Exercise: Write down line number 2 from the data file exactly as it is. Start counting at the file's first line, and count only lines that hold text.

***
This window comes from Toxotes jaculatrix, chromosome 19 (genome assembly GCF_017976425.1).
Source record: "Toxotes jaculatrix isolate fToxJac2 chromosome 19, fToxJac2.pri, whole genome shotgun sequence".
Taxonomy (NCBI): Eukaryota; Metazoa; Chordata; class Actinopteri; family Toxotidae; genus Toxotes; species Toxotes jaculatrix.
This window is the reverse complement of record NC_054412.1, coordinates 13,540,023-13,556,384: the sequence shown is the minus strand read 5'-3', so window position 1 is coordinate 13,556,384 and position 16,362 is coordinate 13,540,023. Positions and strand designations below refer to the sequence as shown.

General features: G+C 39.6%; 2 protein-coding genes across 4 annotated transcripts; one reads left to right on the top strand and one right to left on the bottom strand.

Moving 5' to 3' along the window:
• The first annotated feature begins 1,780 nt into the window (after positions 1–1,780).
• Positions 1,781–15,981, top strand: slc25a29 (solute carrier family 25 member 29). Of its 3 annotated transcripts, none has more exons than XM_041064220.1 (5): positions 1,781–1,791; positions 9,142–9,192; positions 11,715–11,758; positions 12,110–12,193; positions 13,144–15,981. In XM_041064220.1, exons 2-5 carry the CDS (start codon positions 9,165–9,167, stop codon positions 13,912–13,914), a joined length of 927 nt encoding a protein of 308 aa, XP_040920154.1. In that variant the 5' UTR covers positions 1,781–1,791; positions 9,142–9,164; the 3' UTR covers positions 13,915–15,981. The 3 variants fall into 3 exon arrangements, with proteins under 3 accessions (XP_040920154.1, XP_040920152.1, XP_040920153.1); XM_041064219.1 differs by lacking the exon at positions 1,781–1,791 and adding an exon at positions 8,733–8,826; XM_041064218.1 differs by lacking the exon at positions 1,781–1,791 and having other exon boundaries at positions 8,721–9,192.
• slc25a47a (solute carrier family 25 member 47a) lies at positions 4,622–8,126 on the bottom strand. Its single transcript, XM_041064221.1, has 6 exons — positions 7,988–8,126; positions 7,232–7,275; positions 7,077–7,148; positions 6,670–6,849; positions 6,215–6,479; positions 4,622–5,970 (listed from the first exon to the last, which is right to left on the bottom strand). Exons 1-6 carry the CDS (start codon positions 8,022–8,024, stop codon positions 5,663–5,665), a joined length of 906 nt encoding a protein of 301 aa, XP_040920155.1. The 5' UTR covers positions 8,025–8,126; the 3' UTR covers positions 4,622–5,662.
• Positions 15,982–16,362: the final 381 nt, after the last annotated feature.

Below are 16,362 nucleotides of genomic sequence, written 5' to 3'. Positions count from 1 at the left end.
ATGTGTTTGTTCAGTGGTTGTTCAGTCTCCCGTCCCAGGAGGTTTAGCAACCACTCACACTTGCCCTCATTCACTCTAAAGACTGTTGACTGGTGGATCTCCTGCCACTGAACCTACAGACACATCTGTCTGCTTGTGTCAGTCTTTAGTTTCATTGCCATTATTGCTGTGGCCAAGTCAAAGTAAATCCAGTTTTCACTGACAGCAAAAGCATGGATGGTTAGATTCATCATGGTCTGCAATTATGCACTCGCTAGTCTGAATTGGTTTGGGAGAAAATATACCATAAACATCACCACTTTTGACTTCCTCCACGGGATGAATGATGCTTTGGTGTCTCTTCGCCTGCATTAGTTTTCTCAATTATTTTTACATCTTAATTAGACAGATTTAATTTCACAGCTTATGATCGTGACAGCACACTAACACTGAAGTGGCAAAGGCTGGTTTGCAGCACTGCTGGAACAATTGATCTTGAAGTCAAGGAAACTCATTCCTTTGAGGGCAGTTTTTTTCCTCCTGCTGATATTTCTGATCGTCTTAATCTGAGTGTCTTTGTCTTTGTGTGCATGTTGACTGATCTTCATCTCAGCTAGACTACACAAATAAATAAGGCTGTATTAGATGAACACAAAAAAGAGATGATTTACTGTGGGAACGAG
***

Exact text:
Source record: "Toxotes jaculatrix isolate fToxJac2 chromosome 19, fToxJac2.pri, whole genome shotgun sequence".